Discovering the God Who Is

A sermon for Ash Wednesday by Christopher L. Webber.

Four thousand years ago the Hebrews were a nomadic tribe wandering in the deserts of the middle east. Around them were people who were learning to be farmers: Egyptians, Babylonians, Canaanites, who raised wheat and barley and melons and other good things to eat. And because they depended on the sun and the rain and the rivers, the soil and the seasons, and because these were not always favorable, these agricultural people prayed to the powers that they thought determined success or failure, abundance or hunger, and they made statues and images as a focus for their prayers.

The Hebrews, however, were nomads. They had no crops to raise and so no need for gods of that sort. So when the Hebrews came into the promised land and tried to learn farming themselves, they looked to the Canaanites for advice and were told, “Well, here’s what you do: you set up a pillar and you make offerings; you carve some wood or stone and you cry out to Baal.” Some of the Hebrews tried it out and sometimes it worked and sometimes it didn’t, but they thought it was better to do it than not do it. Hey, you never know. But others resisted and said, “No, the God of our ancestors commanded us to make no statues, because our God is beyond all possibility of representation. And our God also cannot be influenced by the size of our offerings or anything like that. We can try to line up with God but no way we can get God to line up with us.”

That was a conflict that went on for centuries. The Hebrews were divided, with prophets and their visions on one side and the practical people on the other. The prophets said, “It doesn’t matter where you are or what the agenda is; there is one God, no other. You can serve God, but God can’t be bribed to serve you.” But the practical people said, “Look, the Canaanites have the experience and the smart thing is to hedge your bets, not put all your eggs in one basket, always backup your computer.”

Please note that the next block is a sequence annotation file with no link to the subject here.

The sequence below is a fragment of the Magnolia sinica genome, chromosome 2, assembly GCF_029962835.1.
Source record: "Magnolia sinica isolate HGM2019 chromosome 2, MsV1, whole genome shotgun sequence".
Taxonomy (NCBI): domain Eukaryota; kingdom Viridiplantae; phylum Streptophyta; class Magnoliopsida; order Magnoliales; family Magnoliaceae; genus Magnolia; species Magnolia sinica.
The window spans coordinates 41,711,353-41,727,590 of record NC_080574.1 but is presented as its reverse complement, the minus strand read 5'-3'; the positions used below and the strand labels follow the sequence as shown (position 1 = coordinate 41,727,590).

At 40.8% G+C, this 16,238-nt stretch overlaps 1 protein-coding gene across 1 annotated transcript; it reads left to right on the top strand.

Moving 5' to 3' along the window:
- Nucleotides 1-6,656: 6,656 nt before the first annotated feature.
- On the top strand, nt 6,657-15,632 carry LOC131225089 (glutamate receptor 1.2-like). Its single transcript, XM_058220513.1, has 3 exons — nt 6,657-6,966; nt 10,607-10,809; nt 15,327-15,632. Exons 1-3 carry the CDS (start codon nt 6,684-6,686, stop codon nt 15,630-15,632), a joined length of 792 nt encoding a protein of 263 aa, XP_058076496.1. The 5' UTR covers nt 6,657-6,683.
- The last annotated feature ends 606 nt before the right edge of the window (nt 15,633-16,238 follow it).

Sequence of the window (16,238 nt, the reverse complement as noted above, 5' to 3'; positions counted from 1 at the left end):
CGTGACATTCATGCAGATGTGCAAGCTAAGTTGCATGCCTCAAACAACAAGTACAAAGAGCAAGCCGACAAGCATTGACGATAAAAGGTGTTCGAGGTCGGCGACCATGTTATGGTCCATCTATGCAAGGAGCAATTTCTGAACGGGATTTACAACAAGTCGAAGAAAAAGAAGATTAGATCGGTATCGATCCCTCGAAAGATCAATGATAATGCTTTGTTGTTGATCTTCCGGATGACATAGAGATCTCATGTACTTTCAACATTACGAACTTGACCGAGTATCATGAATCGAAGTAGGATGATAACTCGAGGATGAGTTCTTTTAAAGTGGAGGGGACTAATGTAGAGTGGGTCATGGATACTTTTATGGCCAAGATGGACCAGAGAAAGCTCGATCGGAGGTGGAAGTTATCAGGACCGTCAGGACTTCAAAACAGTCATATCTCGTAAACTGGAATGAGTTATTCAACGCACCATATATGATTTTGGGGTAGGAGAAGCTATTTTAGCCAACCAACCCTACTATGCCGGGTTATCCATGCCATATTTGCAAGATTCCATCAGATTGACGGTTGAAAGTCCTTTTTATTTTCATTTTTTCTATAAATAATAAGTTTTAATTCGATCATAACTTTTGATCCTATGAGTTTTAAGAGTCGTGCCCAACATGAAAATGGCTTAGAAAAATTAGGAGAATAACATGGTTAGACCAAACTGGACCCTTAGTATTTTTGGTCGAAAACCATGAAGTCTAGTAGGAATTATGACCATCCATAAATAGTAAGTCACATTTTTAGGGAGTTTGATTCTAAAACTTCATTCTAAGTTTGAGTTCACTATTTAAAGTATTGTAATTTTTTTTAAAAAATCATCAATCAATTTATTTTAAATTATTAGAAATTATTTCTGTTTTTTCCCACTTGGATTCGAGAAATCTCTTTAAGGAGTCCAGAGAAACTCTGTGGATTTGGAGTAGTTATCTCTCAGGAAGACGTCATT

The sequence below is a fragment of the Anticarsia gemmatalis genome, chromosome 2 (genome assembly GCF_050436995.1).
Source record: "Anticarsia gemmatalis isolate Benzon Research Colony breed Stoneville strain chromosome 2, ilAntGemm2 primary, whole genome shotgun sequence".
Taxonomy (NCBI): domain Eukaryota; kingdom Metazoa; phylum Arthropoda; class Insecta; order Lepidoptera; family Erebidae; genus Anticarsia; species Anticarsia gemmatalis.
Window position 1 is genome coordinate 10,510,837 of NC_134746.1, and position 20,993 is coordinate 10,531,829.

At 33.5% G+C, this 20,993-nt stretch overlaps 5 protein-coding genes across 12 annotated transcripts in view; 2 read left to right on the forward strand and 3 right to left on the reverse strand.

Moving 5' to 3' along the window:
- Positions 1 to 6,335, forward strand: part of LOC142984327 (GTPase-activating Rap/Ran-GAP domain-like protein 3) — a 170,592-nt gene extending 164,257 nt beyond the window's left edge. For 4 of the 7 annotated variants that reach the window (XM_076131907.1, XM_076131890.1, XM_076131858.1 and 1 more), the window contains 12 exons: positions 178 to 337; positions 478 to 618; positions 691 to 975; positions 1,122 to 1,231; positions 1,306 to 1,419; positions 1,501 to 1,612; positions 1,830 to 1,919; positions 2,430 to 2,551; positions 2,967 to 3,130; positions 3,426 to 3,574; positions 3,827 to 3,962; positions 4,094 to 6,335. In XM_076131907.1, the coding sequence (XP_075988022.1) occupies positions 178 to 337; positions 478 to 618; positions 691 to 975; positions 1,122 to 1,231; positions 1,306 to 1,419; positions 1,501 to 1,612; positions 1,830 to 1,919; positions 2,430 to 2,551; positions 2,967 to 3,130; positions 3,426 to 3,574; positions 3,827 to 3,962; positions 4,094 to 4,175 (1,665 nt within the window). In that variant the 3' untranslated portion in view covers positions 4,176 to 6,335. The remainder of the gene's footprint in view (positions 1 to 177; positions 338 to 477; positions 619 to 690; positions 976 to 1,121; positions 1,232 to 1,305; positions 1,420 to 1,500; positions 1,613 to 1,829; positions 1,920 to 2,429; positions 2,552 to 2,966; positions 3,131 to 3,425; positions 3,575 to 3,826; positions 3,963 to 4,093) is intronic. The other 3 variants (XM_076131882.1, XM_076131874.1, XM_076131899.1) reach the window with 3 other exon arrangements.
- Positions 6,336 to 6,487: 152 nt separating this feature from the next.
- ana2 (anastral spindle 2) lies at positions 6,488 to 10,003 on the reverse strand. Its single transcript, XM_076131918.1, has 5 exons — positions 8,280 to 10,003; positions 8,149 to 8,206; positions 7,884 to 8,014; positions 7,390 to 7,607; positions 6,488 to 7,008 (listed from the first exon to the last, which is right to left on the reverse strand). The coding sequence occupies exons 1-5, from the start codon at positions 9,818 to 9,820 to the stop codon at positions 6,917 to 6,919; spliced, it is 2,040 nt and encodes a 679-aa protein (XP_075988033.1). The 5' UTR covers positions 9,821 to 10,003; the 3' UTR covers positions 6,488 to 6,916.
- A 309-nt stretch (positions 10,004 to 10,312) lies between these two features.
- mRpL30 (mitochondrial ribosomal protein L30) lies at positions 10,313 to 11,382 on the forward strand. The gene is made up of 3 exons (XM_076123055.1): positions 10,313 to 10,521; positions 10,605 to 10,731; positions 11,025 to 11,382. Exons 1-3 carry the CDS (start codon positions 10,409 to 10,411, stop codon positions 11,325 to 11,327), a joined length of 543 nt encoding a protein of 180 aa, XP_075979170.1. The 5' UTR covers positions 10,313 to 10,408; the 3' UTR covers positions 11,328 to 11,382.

When the Jews finally finished conquering Canaan and built a capital in Jerusalem, David wanted to build a temple for God – something symbolic, something concrete and visible – but God said “No.” Solomon built one anyway, and at last the people had at least some place to locate God and a tangible symbol as a center for their worship. But the prophets didn’t give up; still there were prophets who insisted God is beyond all this and if this becomes an idol, God can and will destroy it and God can even destroy you, the chosen people, if you turn to your own ways, because God is always beyond, always greater than we can imagine and God asks us to respond in a freedom that lacks the apparent security of walls and borders and images and festivals and buildings and laws. God is not limited by our constructions. God is free. And God calls us to respond in freedom giving ourselves without limit to the God who loves us without limit.

That’s what Lent is all about: a reminder that we are by origin a desert people with a desert God: a God who is free and calls us to freedom. Lent summons us to remember who we are and respond to that challenge. For forty days every year we are challenged to follow Jesus back out into the desert of our nomadic ancestors where there is none of the security of plowed land and settlements and walls and well-traveled roads. The Prayer Book speaks of Lent as a time of “special acts of discipline and self-denial.” It asks whether we can get along without the images and the idols – the things, the possessions – that give us a feeling of security. Can we put them aside, and learn to live with God alone?

All the old traditional disciplines of Lent, giving up candy and movies and television – the images of Canaan and Babylon – are basically about that: how addicted are you to the local idols? how dependent on material things? One of the old mystics used to say, “This too is not God.” It’s a good line to remember. “This too is not God.”

Lent is a time to turn away from the things that are not God and discover again, or perhaps for the first time, the God who is.

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